Powys 'mega dairy': Public inquiry over Leighton plan
A public inquiry has begun into Powys council's decision to refuse planning for a major expansion to a dairy farm housing 1,000 cattle next to a village primary school.
Farmer Fraser Jones wants to build one of the first "mega dairies" in Wales at his farm in Leighton, near Welshpool.
Local residents and animal welfare groups have opposed his plan.
But Mr Jones said he had gone to great lengths to address all the concerns.
The plans include three large buildings, a fodder storage unit, two slurry stores and a water storage tower.
End Quote Fraser Jones Farmer
We have gone to great lengths to address people's concerns”
But villagers say the dairy will be too close to their homes and the school, and objections have been raised about noise, the smell, flies, pollution, increased traffic, the size of the development and its visual impact.
Ahead of the public inquiry starting in Welshpool on Tuesday, Mr Jones, who currently milks 300 cows, said: "I hope that the inspector sees we have thought through the application and that the objections have been thoroughly addressed.
"We have included measures to monitor flies, the smell, animal welfare. We have gone to great lengths to address people's concerns."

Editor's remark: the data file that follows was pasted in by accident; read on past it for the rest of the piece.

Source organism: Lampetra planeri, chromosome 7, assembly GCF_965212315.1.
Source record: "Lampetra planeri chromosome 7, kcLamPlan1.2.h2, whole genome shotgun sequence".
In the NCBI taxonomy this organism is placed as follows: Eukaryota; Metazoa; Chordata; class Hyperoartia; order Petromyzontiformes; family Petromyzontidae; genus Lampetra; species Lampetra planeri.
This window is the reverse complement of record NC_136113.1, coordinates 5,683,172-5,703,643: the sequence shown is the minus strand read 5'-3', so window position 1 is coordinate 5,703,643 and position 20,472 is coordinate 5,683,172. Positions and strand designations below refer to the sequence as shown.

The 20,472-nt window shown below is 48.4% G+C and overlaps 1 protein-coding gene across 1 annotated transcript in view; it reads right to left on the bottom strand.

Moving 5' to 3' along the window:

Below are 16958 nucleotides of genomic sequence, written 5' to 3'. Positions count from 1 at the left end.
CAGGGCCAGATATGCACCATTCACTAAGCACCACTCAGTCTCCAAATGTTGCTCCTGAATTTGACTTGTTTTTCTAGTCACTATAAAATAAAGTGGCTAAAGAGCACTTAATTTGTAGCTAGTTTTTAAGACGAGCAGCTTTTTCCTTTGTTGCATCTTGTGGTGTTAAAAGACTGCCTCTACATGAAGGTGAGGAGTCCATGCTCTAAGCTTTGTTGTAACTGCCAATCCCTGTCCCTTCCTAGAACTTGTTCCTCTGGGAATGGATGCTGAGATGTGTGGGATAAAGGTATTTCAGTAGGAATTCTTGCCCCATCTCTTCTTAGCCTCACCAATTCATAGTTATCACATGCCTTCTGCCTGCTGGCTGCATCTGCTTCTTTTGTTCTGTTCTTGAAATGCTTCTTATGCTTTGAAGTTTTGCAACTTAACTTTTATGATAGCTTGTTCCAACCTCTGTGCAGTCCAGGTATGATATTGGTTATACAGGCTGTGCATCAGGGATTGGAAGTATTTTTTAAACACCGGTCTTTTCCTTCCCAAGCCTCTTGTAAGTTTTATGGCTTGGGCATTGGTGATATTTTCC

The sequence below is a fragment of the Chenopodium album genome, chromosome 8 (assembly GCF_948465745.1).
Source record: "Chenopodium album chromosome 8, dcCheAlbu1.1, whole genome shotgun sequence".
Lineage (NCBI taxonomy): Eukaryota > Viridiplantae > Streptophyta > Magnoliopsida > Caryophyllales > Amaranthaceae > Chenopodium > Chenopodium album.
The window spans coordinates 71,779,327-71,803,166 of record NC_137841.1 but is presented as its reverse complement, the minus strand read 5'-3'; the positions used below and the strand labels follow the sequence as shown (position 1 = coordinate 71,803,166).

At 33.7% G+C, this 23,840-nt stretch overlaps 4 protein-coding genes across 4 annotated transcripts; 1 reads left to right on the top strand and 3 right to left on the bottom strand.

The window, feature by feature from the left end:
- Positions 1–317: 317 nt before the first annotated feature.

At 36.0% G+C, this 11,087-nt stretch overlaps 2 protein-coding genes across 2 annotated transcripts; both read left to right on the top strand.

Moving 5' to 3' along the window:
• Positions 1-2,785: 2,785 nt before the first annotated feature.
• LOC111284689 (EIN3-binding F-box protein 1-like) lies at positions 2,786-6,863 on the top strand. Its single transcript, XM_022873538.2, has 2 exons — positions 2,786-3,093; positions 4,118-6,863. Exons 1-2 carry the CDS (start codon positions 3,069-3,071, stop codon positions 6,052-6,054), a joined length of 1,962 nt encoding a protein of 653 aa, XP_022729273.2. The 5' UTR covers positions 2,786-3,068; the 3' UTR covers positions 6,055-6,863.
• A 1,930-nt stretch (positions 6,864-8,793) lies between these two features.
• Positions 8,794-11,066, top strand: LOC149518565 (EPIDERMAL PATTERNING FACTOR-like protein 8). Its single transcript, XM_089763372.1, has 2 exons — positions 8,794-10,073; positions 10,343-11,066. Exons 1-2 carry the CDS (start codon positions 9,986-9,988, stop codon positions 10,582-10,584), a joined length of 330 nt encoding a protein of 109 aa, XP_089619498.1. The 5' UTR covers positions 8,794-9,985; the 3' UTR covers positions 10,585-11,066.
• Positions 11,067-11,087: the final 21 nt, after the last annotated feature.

He said the cows, which would be inside for 250 days a year, would be continually monitored and his dairy would promote good animal welfare.
"The shed [where the animals will live] is designed around the animals, whereas the old cow sheds were designed around the farm," Mr Jones added.
But Geoff Vine, chair of governors at Leighton Primary School, said he feared the school would close if the dairy was built.
"My main concern is health grounds, " he said.
End Quote Geoff Vine Chair of governors, Leighton Primary School
The school's head teacher is convinced that the school will close if the dairy goes ahead because parents will move their children”
"After reading a lot of research, from the US and Europe, there is scientific evidence to suggest it's dangerous and harmful to children.
"As far as the Welsh government is concerned, there are no regulations for this type of dairy farm. We are going into the unknown.
"The school's head teacher is convinced that the school will close if the dairy goes ahead because parents will move their children. The knock-on effect would be the closure of the village hall."
A local action group has been formed to oppose the dairy development, and the scheme has attracted criticism from the National Trust which is concerned about the visual impact on nearby Powis Castle.
But Mr Jones has said he intends to plant trees to screen the dairy.
In November 2011, Powys council's planning committee said it was minded to approve the dairy application subject to a report about "outstanding issues". It had been recommended for refusal.
But the matter was discussed again last October after changes in the council's constitution and committee membership, and it was rejected.
The Welsh government called in the application in January 2012. The inquiry is scheduled for eight days.